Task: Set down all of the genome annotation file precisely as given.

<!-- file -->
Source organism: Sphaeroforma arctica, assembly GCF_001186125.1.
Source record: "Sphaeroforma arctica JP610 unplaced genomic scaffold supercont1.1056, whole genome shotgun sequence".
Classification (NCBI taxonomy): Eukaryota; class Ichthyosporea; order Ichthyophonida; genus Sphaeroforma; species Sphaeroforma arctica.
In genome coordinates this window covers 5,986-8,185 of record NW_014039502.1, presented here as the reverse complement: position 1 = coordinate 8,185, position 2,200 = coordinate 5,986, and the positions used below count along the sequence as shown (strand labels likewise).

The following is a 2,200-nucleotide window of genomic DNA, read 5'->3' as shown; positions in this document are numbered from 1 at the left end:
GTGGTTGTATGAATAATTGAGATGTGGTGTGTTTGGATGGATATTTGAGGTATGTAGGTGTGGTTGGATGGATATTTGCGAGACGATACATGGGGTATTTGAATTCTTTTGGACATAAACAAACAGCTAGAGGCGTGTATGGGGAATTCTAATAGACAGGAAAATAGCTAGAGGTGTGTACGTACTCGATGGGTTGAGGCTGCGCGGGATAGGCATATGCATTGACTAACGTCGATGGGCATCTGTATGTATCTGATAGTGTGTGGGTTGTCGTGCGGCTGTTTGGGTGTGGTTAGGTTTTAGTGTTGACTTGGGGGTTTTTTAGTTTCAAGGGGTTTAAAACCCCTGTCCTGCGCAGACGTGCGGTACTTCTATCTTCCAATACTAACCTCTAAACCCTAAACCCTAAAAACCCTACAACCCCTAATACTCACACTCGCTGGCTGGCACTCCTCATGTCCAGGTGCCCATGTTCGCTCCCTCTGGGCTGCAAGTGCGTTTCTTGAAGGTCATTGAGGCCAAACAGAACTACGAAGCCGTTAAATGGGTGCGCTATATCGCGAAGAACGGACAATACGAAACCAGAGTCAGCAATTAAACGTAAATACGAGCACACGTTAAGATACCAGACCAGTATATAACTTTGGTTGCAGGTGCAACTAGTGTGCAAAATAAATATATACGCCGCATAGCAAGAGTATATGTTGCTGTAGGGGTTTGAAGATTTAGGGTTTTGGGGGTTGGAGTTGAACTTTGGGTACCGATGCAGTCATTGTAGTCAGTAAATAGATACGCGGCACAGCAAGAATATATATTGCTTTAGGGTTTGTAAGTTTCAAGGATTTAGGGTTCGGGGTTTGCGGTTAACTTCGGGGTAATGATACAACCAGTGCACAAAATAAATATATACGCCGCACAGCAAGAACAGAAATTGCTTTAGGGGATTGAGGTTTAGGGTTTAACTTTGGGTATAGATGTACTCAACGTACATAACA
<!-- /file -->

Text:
Source organism: Sphaeroforma arctica, assembly GCF_001186125.1.
Source record: "Sphaeroforma arctica JP610 unplaced genomic scaffold supercont1.1056, whole genome shotgun sequence".
Classification (NCBI taxonomy): Eukaryota; class Ichthyosporea; order Ichthyophonida; genus Sphaeroforma; species Sphaeroforma arctica.
In genome coordinates this window covers 5,986-8,185 of record NW_014039502.1, presented here as the reverse complement: position 1 = coordinate 8,185, position 2,200 = coordinate 5,986, and the positions used below count along the sequence as shown (strand labels likewise).

The following is a 2,200-nucleotide window of genomic DNA, read 5'->3' as shown; positions in this document are numbered from 1 at the left end:
GTGGTTGTATGAATAATTGAGATGTGGTGTGTTTGGATGGATATTTGAGGTATGTAGGTGTGGTTGGATGGATATTTGCGAGACGATACATGGGGTATTTGAATTCTTTTGGACATAAACAAACAGCTAGAGGCGTGTATGGGGAATTCTAATAGACAGGAAAATAGCTAGAGGTGTGTACGTACTCGATGGGTTGAGGCTGCGCGGGATAGGCATATGCATTGACTAACGTCGATGGGCATCTGTATGTATCTGATAGTGTGTGGGTTGTCGTGCGGCTGTTTGGGTGTGGTTAGGTTTTAGTGTTGACTTGGGGGTTTTTTAGTTTCAAGGGGTTTAAAACCCCTGTCCTGCGCAGACGTGCGGTACTTCTATCTTCCAATACTAACCTCTAAACCCTAAACCCTAAAAACCCTACAACCCCTAATACTCACACTCGCTGGCTGGCACTCCTCATGTCCAGGTGCCCATGTTCGCTCCCTCTGGGCTGCAAGTGCGTTTCTTGAAGGTCATTGAGGCCAAACAGAACTACGAAGCCGTTAAATGGGTGCGCTATATCGCGAAGAACGGACAATACGAAACCAGAGTCAGCAATTAAACGTAAATACGAGCACACGTTAAGATACCAGACCAGTATATAACTTTGGTTGCAGGTGCAACTAGTGTGCAAAATAAATATATACGCCGCATAGCAAGAGTATATGTTGCTGTAGGGGTTTGAAGATTTAGGGTTTTGGGGGTTGGAGTTGAACTTTGGGTACCGATGCAGTCATTGTAGTCAGTAAATAGATACGCGGCACAGCAAGAATATATATTGCTTTAGGGTTTGTAAGTTTCAAGGATTTAGGGTTCGGGGTTTGCGGTTAACTTCGGGGTAATGATACAACCAGTGCACAAAATAAATATATACGCCGCACAGCAAGAACAGAAATTGCTTTAGGGGATTGAGGTTTAGGGTTTAACTTTGGGTATAGATGTACTCAACGTACATAACA